“It’s just another day,” said Daddy as we were about to sing “Happy Birthday.”
No, Daddy, it’s not! I silently screamed. This is the day you were born. That makes it special. Why can’t you feel special? Mama’s showing you you are. She made you a cake.
When Mama made my birthday cake every year, I felt special. I had the same feeling about my brothers and sister when their turns came. Our mother had singled out each of us as being unique and important.
Our birthdays never came with presents. Daddy’s alcoholism stole that money. But we six children could count on a two-layer cake with buttercream frosting from Mama.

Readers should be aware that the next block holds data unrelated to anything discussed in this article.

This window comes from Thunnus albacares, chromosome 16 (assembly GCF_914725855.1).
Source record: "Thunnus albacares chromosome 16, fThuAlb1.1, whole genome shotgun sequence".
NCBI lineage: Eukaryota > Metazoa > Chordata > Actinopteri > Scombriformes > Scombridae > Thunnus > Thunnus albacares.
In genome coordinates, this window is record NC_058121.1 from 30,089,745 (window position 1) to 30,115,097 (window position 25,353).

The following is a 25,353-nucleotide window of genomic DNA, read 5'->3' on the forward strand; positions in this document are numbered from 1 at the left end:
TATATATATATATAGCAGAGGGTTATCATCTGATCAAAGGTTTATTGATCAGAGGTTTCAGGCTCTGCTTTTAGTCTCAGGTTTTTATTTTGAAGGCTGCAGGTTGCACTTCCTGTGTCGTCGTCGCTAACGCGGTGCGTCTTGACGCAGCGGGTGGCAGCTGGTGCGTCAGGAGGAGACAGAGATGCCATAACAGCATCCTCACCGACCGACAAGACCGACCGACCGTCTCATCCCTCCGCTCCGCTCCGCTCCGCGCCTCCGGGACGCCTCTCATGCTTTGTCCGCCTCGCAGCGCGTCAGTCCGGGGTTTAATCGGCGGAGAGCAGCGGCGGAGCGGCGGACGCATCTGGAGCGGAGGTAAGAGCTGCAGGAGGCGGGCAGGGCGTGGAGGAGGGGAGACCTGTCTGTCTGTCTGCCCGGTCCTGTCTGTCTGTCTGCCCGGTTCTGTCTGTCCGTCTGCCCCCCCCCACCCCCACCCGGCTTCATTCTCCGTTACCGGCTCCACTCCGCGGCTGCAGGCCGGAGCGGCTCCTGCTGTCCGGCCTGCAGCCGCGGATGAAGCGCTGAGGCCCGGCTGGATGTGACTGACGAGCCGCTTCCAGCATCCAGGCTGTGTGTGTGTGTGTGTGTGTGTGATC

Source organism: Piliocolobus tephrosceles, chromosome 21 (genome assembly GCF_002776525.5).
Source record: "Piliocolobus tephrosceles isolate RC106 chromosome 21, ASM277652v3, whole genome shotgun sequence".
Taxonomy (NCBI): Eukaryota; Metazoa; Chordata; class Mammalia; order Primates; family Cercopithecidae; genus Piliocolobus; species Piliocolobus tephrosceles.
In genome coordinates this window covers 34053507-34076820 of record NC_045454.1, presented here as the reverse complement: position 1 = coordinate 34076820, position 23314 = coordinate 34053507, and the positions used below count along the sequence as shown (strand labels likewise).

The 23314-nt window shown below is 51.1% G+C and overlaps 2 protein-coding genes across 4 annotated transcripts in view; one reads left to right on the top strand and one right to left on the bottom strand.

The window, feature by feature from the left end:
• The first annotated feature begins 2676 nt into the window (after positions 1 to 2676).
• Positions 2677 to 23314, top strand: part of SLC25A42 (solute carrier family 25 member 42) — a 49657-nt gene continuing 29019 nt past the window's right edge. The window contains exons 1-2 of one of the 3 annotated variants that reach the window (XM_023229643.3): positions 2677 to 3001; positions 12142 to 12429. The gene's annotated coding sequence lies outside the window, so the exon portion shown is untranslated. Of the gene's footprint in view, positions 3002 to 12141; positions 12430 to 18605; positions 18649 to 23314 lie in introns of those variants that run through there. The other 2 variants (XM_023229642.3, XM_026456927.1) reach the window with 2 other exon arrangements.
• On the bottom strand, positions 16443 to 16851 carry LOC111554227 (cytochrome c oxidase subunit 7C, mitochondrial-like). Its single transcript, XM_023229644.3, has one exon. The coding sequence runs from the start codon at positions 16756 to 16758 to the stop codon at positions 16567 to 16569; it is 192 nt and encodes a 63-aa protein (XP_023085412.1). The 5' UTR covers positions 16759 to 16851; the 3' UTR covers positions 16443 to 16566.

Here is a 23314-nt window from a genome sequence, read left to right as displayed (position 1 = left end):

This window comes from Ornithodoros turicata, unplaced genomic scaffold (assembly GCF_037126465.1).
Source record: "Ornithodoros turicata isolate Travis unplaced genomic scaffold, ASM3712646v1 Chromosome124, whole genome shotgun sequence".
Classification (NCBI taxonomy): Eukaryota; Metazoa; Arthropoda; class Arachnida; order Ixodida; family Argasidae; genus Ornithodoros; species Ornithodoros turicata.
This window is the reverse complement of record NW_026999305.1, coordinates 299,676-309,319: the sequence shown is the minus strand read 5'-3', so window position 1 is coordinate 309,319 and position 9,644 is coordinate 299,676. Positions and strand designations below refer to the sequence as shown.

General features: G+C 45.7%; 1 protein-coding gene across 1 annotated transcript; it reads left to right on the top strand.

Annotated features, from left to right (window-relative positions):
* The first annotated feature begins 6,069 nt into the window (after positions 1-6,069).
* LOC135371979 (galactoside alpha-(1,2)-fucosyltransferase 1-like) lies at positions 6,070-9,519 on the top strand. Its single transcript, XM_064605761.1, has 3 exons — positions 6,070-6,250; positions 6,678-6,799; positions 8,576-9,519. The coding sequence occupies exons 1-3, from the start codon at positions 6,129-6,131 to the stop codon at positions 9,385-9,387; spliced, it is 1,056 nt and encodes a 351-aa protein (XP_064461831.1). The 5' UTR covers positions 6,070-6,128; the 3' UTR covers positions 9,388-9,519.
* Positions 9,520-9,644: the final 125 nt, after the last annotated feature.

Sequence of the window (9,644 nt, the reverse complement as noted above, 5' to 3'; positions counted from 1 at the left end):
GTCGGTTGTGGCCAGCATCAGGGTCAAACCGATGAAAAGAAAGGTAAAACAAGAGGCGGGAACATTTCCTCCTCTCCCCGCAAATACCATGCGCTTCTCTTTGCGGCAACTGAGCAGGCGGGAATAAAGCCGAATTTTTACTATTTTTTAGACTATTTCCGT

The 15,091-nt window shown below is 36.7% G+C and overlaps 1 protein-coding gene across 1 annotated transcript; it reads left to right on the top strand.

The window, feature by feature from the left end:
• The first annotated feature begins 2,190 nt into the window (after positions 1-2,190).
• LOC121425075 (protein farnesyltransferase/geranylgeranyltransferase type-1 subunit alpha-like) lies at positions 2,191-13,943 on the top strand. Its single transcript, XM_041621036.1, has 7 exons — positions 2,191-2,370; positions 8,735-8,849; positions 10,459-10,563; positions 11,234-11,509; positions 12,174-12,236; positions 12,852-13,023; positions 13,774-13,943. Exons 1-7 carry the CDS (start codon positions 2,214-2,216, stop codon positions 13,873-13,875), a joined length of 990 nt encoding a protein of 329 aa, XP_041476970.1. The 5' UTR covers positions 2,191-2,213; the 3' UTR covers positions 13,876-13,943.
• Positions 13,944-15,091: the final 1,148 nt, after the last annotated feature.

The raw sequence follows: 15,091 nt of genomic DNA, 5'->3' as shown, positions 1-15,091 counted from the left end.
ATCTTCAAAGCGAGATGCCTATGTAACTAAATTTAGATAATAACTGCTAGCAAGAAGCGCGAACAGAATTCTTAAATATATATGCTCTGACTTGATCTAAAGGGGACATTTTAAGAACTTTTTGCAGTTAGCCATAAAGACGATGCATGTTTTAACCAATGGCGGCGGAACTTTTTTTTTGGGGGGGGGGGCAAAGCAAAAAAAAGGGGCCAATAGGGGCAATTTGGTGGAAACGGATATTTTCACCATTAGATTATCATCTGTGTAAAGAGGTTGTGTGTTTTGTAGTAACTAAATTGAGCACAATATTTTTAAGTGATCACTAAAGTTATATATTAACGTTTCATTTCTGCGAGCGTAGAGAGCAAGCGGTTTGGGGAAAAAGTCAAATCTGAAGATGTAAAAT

I wished my father, wrapped in alcoholic tantrums, did not say and do awful things to Mama. In spite of it all, every November 16 she would honor him on his birthday with a cake. In her heart she thought of him as special, and she wanted him to believe it of himself.
Eventually, it was for Daddy only that Mama made a birthday cake. Her children had gradually left home. Year after year, though, we all returned with our growing families for Christmas dinner. One of those Christmas nights, Mama started a new tradition.
“Come into the kitchen,” she called to her grandchildren. “We’re going to sing ‘Happy Birthday’ to Jesus. I made Him a cake.”